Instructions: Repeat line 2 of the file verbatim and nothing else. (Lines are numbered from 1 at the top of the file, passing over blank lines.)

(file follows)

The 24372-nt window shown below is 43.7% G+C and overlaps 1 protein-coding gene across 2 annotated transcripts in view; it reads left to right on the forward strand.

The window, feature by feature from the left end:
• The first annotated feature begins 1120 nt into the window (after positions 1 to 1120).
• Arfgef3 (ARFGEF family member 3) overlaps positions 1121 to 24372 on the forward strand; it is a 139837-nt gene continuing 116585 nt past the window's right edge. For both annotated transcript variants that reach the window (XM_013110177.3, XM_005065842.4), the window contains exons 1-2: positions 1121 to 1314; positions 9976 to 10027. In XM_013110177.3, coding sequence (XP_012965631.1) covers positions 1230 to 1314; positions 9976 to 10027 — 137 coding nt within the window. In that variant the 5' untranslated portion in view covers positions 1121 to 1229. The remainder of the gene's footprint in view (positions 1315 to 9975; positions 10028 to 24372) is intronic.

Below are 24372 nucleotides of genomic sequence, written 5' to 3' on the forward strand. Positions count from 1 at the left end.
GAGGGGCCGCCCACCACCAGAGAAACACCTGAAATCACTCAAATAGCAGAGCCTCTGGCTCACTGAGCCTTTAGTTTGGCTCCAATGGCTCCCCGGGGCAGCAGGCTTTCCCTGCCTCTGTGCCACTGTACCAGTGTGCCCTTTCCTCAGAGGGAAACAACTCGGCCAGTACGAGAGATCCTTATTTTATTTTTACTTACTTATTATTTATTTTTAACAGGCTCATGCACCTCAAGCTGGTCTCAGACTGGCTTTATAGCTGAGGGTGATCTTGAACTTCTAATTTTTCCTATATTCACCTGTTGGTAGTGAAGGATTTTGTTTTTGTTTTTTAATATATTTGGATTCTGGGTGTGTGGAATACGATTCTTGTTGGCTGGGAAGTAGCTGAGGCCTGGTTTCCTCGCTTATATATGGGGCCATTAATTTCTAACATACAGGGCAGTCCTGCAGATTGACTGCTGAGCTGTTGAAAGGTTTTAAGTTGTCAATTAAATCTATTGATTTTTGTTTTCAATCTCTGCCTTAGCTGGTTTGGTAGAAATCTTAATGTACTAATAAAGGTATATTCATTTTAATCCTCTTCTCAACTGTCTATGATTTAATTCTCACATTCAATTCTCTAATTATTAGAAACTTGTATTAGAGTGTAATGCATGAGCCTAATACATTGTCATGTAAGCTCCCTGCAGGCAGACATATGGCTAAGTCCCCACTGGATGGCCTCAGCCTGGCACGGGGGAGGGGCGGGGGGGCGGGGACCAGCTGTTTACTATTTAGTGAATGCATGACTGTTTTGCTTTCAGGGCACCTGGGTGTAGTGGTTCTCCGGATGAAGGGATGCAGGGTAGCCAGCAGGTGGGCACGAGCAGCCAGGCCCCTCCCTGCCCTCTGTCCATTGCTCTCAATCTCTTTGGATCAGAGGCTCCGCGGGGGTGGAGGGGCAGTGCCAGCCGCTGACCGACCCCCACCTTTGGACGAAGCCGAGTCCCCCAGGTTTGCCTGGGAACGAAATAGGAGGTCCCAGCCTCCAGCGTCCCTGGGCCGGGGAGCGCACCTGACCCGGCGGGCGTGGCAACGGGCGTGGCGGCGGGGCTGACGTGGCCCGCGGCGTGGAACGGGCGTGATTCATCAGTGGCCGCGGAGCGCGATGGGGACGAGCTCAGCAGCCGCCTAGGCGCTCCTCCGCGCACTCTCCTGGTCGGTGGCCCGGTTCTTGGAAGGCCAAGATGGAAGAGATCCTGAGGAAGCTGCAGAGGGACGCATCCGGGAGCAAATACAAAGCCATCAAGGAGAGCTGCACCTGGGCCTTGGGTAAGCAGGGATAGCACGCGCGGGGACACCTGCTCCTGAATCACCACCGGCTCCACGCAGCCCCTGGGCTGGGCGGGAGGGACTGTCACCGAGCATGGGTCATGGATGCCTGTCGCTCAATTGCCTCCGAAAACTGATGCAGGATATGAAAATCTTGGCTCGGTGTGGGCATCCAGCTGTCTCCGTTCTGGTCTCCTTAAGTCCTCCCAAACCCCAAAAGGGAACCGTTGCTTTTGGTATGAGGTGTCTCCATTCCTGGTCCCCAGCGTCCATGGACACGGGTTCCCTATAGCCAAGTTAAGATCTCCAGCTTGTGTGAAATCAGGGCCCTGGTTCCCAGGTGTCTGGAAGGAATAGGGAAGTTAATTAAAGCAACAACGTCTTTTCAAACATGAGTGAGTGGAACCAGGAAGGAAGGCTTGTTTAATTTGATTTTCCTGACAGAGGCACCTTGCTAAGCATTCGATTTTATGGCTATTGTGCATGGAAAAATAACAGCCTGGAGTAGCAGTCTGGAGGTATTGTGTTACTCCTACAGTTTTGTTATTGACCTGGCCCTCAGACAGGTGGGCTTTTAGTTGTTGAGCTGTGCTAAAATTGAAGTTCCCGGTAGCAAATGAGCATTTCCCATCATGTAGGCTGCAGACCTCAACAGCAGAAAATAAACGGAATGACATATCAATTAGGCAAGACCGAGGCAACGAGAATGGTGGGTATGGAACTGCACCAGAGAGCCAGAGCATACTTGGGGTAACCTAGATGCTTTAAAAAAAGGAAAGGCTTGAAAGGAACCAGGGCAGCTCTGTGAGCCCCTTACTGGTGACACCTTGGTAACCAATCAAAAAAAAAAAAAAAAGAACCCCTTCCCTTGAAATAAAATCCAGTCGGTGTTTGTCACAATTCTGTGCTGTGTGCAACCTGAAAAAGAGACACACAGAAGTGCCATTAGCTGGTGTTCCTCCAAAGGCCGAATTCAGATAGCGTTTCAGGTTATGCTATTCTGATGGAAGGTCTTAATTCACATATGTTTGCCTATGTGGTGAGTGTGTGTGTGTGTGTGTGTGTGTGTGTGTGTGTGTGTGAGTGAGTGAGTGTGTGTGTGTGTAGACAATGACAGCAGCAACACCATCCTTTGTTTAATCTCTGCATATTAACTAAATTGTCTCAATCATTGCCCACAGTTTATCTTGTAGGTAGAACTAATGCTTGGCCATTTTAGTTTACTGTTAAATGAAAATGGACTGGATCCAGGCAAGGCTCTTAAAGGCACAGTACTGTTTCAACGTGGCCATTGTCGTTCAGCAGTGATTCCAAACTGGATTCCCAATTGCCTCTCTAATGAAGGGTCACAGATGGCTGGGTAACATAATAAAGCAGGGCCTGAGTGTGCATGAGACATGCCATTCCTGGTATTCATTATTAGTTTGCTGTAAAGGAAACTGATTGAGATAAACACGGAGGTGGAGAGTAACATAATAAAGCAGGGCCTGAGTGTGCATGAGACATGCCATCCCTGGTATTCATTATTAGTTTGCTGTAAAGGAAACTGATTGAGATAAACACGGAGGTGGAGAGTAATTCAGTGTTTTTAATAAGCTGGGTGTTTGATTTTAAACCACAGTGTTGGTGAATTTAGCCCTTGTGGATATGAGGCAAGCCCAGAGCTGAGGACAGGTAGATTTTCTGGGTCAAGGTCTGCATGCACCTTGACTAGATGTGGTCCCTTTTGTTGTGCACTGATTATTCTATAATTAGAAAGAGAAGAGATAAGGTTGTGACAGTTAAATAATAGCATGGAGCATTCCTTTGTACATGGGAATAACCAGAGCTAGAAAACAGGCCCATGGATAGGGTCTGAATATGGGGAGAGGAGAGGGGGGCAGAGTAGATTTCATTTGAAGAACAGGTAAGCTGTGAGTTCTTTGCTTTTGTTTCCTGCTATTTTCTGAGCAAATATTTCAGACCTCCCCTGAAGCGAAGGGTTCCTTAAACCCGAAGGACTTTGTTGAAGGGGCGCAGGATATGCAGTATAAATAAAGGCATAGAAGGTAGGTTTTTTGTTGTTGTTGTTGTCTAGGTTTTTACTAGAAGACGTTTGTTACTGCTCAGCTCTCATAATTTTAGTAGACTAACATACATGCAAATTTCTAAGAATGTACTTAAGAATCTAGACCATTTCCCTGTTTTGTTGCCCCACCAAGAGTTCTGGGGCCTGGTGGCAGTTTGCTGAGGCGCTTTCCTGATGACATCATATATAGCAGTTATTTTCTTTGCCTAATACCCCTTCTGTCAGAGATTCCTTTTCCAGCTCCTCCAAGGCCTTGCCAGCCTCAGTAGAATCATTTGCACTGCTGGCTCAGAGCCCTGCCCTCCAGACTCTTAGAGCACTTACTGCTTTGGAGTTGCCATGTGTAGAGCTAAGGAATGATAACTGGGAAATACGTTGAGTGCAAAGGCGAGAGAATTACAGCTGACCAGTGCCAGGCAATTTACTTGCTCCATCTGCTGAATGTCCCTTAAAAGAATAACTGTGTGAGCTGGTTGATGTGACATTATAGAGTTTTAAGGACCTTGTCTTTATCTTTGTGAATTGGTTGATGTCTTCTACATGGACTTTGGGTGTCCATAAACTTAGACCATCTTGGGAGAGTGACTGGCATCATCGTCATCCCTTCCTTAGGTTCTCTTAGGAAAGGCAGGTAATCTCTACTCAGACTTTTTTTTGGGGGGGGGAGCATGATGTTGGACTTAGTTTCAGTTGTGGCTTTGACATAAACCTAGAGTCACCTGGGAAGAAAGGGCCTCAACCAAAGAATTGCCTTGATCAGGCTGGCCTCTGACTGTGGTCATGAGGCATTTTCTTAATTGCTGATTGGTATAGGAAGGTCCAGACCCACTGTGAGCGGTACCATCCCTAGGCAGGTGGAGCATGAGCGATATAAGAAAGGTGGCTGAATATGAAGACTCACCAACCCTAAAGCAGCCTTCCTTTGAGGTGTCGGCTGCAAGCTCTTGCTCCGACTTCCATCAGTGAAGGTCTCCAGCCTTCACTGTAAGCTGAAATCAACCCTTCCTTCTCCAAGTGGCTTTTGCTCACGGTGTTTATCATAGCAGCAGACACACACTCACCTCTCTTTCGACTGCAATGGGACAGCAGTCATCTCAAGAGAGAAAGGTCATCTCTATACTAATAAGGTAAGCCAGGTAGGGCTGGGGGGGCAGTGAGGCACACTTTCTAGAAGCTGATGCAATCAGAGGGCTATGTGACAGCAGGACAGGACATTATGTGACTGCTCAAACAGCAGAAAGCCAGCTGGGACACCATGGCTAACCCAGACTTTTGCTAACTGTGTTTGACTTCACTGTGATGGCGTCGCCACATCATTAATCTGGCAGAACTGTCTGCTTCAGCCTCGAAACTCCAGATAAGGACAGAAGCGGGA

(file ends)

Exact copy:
The window, feature by feature from the left end: